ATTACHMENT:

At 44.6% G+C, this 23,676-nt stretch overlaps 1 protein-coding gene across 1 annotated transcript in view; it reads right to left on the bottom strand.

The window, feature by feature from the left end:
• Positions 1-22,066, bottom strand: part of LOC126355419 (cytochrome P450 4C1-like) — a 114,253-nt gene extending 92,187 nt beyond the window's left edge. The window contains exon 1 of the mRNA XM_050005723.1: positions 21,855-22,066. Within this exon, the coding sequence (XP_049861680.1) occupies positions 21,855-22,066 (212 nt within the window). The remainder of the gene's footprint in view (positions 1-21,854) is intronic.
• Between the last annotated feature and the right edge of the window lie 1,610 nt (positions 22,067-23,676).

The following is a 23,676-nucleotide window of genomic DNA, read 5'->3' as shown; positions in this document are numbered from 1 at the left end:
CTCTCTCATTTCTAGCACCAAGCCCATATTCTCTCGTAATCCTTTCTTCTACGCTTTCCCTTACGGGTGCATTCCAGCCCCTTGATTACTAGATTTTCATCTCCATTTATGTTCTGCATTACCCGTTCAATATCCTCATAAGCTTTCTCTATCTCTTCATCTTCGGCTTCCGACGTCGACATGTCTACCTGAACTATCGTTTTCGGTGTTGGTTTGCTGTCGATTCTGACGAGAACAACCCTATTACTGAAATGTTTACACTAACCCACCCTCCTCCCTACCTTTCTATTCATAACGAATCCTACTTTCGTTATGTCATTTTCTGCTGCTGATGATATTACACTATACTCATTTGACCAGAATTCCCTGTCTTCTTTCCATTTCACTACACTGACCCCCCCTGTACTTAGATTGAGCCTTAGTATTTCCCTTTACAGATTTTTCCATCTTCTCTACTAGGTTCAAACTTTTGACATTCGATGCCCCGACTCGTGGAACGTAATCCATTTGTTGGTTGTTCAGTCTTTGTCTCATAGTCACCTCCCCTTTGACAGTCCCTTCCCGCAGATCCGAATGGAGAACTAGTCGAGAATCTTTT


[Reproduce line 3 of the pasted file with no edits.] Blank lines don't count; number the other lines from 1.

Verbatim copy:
• Positions 1-22,066, bottom strand: part of LOC126355419 (cytochrome P450 4C1-like) — a 114,253-nt gene extending 92,187 nt beyond the window's left edge. The window contains exon 1 of the mRNA XM_050005723.1: positions 21,855-22,066. Within this exon, the coding sequence (XP_049861680.1) occupies positions 21,855-22,066 (212 nt within the window). The remainder of the gene's footprint in view (positions 1-21,854) is intronic.